KEY POINT #1:
Parks provide people with contact with nature, known to confer certain health benefits and enhance well-being.
Harvard University professor Edward O.Wilson, Ph. D., argues in his book Biophilia that human beings have a genetic tendency to seek connections with other living things. In The Diversity of Life he observes that the “favored living place of most peoples is a prominence near water from which parkland can be viewed,” and that “in the U.S. and Canada, more people visit zoos and aquariums than attend all professional athletic events combined.”
Health studies have shown that contact with nature — with plants, with animals, with pleasing landscapes, and with wilderness — offers a range of medical benefits. These include lower blood pressure and cholesterol levels, enhanced survival after a heart attack, more rapid recovery from surgery, fewer minor medical complaints, and lower self-reported stress. In children with attention disorders and in teens with behavioral disorders, contact with nature has resulted in significant improvement (Frumkin, 2001).
In fact, recent research suggests that exercise is more beneficial — leading to enhanced tranquility, and more relief of anxiety and depression — when it occurs in natural settings, like parks, rather than along urban streets (Bodin and Hartig, 2003). The opportunity for so-called “green exercise” is an important asset that city parks offer.
KEY POINT #2:
Physical activity opportunities in parks help to increase fitness and reduce obesity.
Overweight and obesity are epidemic problems across the country, and related conditions such as diabetes are on the rise. Scientists attribute these worrisome trends to two factors: more calories consumed, and fewer calories burned. A primary focus of attention is providing environments where people can be physically active. Parks offer such an opportunity.
The findings of a study of park use by older adults in Cleveland, published in P&R magazine, include:
- Active park users were less likely to be overweight than those who had longer park visits and either used the park for passive activities or did not use the park at all;
- Active park use was negatively related to visits to a physician other than routine checkups; and
- The level of physical activity was the strongest predictor of lower blood pressure.
A study in the October 2000 issue of The Physician and Sportsmedicine found that physically active individuals had lower annual direct medical costs than did inactive people. The cost difference was $330 per person, based on 1987 dollars. If all inactive American adults became physically active, the potential savings could be $29.2 billion in 1987 dollars, or $76.6 billion in 2000 dollars.
Certain features predict greater use for physical activity. These include accessibility, proximity, good lighting, toilets and drinking water, and well-designed and well-maintained paths, as well as attractive scenery (Frumkin, 2003).
KEY POINT #3:
Parks resources can mitigate climate, air, and water pollution impacts on public health.
Climate. The dark surfaces of rooftops, roadways, and parking lots in urban areas absorb the day’s heat and radiate it at night. As a result, cities cool less at night than surrounding suburban areas, and remain hotter during the days. This urban heat island effect is a significant public health risk, as more people die in hot spells in summer than all other weather events in the U.S. combined. (Changnon, 1996).The lack of shade and evapotranspiration from plants contributes to the problem. According to the University of Washington’s Center for Urban Horticulture, a mature tree canopy “reduces air temperature by about five to ten degrees.”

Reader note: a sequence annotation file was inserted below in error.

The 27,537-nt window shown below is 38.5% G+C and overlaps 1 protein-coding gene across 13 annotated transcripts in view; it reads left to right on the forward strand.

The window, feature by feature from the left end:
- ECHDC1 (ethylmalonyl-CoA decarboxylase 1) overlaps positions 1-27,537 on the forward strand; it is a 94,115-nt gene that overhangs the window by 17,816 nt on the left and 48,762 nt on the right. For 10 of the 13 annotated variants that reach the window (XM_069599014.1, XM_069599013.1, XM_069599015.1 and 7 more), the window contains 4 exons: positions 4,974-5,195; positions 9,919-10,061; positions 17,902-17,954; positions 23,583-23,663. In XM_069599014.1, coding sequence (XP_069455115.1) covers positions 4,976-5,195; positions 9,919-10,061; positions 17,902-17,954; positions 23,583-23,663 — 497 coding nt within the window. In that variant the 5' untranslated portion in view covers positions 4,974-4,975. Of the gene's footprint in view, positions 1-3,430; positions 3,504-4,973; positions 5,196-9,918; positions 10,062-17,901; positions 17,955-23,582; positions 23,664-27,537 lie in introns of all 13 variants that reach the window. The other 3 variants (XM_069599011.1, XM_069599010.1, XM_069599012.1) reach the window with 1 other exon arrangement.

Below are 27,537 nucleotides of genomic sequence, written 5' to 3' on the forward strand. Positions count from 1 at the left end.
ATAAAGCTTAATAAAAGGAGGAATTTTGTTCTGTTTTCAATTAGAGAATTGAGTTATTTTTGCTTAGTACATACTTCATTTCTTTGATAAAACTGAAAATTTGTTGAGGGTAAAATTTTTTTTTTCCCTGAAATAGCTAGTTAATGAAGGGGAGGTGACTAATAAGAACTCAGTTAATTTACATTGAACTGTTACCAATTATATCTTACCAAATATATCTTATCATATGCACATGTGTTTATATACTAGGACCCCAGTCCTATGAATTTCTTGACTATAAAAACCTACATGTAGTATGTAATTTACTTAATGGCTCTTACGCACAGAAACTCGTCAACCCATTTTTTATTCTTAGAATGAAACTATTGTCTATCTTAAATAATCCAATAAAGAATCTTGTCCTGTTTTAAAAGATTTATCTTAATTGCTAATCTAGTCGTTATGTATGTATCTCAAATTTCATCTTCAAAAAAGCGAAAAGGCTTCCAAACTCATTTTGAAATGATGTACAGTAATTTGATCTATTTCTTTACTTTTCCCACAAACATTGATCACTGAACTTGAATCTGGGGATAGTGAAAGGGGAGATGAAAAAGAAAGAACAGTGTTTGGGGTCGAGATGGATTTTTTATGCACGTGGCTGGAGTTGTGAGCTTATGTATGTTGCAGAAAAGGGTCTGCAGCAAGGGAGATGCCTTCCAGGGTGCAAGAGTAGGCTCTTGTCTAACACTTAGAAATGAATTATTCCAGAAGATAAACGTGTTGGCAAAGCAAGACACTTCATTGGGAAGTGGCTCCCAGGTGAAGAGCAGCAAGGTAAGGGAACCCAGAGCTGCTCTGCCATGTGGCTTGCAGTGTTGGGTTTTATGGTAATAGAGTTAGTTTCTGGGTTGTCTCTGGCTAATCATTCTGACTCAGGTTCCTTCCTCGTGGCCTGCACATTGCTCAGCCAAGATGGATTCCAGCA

Air. The trees in parks also help improve air quality by removing pollutants from the atmosphere. Since urban neighborhoods have especially high concentrations of pollutants related to traffic, boilers, generators, and other sources, trees are especially important to filter the air. An Urban Ecosystem Analysis conducted by American Forests revealed that in Atlanta, trees remove 19 million pounds of pollutants each year, providing a service valued at $47 million.
Cleaner air offers important health benefits. Ozone threatens the health of children, the elderly, and people with asthma and other respiratory diseases. Particulate matter actually increases mortality in polluted cities, especially affecting people with underlying heart and lung disease.Toxic air pollutants increase the risk of cancer. Therefore, trees offer a wide range of health benefits by cleaning the air.
Water.New York City began purchasing land in upstate New York more than 150 years ago, and now satisfies its vast need for clean water from three watersheds, the Croton, Catskill, and Delaware, with a combined area of more than 2,000 square miles. This strategy — protecting source water — has saved the city billions of dollars in water treatment costs, according to a World Bank study, and has avoided countless cases of water-borne disease.
States and communities across the U.S. are purchasing open space in the watersheds that feed the water resources that provide hundreds of millions of people their drinking water each day. Public agencies in San Antonio have protected thousands of acres of open space to ensure that the Edwards Aquifer recharge zones are not developed. Failure to do so could have contaminated the drinking water for more than a million of the city’s residents.
Parks along urban waterways, such as Philadelphia‘s Wissahickon Park or Washington, D.C.‘s Rock Creek Park, help keep water clean by absorbing and cleansing the polluted run-off from impervious surfaces before it reaches the water. These parks also reduce stream erosion by maintaining steady flow volumes through the slow release of absorbed run-off.
KEY POINT #4:
Cities need to provide all types of parks, to provide their various citizen groups with a range of health benefits.
Different kinds of parks may differ in the health benefits they offer. A neighborhood park may function as a venue for social interaction, physical activity, and nature contact. Larger parks may offer these same benefits and some additional ones, such as cooling and cleaning of urban air, and protection of source water.
It is critical that a parks system provide a variety of functions because different groups of people have different health needs. People from different age, ethnic, and socioeconomic groups may have different traditions in physical activity and attitudes towards natural settings. For people who are economically disadvantaged, parks are an affordable means to healthy activities.